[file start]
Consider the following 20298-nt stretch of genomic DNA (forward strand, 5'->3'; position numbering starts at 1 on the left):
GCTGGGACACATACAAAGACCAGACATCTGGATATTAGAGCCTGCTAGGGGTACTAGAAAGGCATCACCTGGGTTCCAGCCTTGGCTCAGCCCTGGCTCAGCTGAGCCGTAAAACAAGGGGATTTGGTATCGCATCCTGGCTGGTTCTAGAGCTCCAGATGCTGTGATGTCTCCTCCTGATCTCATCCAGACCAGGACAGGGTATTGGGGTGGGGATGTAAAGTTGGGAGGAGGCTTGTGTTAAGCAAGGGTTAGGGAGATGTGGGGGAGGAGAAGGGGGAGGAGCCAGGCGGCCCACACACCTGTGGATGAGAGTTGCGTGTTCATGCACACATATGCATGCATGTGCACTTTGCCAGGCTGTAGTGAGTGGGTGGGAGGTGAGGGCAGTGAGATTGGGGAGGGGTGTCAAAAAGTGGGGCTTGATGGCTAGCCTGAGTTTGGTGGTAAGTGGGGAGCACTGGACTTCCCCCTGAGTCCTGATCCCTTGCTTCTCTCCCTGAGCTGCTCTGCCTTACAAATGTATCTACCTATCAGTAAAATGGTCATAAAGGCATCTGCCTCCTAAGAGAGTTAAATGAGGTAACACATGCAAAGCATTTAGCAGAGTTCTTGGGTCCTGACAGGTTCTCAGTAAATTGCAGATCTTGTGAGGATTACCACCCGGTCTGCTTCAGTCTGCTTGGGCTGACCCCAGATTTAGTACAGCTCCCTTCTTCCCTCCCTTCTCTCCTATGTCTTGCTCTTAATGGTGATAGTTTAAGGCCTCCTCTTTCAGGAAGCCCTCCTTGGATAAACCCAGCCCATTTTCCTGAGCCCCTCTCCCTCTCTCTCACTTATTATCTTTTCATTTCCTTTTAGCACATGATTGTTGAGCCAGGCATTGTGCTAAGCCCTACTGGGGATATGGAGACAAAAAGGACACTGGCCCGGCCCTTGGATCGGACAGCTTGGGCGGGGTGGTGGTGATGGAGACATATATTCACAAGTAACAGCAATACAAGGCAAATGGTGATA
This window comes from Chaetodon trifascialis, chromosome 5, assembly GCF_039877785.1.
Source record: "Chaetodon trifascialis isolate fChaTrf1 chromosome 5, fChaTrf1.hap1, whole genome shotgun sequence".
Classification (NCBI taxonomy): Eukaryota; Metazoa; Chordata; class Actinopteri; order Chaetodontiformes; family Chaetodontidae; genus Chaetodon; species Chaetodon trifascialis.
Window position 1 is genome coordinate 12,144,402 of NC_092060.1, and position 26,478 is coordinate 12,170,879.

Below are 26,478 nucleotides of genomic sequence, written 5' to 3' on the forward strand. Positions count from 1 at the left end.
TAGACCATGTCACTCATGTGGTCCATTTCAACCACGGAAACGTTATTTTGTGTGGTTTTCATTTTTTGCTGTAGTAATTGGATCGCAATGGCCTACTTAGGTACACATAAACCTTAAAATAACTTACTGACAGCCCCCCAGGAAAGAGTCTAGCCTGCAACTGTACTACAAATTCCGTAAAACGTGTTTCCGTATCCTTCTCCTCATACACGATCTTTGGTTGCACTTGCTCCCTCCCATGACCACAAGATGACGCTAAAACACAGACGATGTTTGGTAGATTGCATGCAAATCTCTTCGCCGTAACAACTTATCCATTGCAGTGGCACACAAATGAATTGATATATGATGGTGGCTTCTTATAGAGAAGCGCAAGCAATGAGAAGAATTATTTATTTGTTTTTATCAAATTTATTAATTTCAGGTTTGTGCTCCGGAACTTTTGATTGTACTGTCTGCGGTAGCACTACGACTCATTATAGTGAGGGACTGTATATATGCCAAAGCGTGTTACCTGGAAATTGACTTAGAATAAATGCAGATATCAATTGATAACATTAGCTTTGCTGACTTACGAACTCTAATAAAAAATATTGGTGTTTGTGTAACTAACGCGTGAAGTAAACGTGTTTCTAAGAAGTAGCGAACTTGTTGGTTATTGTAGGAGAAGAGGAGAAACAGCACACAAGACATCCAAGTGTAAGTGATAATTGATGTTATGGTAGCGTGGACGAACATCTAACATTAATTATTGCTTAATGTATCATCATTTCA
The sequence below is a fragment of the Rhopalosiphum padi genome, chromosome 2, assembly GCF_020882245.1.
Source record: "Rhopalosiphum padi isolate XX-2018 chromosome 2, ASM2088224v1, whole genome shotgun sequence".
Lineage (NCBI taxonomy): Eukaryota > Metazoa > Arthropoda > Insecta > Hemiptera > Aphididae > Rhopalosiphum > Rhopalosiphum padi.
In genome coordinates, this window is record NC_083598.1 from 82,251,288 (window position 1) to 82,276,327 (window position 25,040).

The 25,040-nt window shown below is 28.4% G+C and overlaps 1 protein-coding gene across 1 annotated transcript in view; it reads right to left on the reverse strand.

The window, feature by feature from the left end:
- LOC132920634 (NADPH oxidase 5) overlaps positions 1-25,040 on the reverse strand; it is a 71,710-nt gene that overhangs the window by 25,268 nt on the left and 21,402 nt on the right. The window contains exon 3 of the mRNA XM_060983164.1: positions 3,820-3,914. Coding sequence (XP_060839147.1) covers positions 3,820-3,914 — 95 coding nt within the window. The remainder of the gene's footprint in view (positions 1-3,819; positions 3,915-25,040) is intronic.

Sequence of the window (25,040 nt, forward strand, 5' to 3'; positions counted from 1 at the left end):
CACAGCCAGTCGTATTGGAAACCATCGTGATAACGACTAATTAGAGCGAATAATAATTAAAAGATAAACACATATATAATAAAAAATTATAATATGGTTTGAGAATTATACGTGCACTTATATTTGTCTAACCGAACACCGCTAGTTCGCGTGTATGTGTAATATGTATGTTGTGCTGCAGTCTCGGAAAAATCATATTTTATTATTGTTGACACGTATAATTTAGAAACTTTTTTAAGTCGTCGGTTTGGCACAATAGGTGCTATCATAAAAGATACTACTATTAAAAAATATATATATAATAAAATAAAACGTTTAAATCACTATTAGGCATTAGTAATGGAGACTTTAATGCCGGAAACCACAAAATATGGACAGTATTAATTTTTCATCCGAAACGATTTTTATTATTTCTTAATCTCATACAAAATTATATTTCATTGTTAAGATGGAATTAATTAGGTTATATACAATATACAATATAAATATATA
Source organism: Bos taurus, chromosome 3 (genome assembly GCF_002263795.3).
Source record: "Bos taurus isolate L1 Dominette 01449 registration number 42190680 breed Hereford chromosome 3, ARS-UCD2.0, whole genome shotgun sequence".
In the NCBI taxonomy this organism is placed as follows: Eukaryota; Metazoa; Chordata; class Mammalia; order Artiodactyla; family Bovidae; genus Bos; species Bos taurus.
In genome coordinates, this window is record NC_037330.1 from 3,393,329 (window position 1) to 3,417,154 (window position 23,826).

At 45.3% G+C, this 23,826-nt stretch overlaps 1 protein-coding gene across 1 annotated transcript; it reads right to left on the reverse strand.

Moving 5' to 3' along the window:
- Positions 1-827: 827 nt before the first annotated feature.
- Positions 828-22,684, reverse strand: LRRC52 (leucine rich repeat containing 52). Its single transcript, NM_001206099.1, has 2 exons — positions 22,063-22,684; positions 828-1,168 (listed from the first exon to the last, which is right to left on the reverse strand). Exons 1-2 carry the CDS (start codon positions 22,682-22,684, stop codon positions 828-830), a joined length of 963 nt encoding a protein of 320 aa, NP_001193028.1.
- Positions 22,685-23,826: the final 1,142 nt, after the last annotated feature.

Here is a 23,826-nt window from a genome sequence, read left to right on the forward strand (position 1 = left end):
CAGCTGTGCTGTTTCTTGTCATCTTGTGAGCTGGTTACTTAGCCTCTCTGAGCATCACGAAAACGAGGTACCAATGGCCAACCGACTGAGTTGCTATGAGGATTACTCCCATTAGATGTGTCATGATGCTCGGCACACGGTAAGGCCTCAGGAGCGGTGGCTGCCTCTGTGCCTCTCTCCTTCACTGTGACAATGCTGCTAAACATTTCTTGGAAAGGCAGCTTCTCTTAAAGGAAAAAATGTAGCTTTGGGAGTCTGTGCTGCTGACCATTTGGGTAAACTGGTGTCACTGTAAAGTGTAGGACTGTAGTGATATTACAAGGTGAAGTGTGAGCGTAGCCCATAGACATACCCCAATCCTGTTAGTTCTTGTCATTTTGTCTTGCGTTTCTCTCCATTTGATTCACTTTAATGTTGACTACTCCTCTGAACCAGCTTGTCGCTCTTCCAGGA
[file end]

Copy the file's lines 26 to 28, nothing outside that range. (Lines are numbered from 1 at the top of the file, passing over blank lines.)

- Positions 22,685-23,826: the final 1,142 nt, after the last annotated feature.

Here is a 23,826-nt window from a genome sequence, read left to right on the forward strand (position 1 = left end):
CAGCTGTGCTGTTTCTTGTCATCTTGTGAGCTGGTTACTTAGCCTCTCTGAGCATCACGAAAACGAGGTACCAATGGCCAACCGACTGAGTTGCTATGAGGATTACTCCCATTAGATGTGTCATGATGCTCGGCACACGGTAAGGCCTCAGGAGCGGTGGCTGCCTCTGTGCCTCTCTCCTTCACTGTGACAATGCTGCTAAACATTTCTTGGAAAGGCAGCTTCTCTTAAAGGAAAAAATGTAGCTTTGGGAGTCTGTGCTGCTGACCATTTGGGTAAACTGGTGTCACTGTAAAGTGTAGGACTGTAGTGATATTACAAGGTGAAGTGTGAGCGTAGCCCATAGACATACCCCAATCCTGTTAGTTCTTGTCATTTTGTCTTGCGTTTCTCTCCATTTGATTCACTTTAATGTTGACTACTCCTCTGAACCAGCTTGTCGCTCTTCCAGGA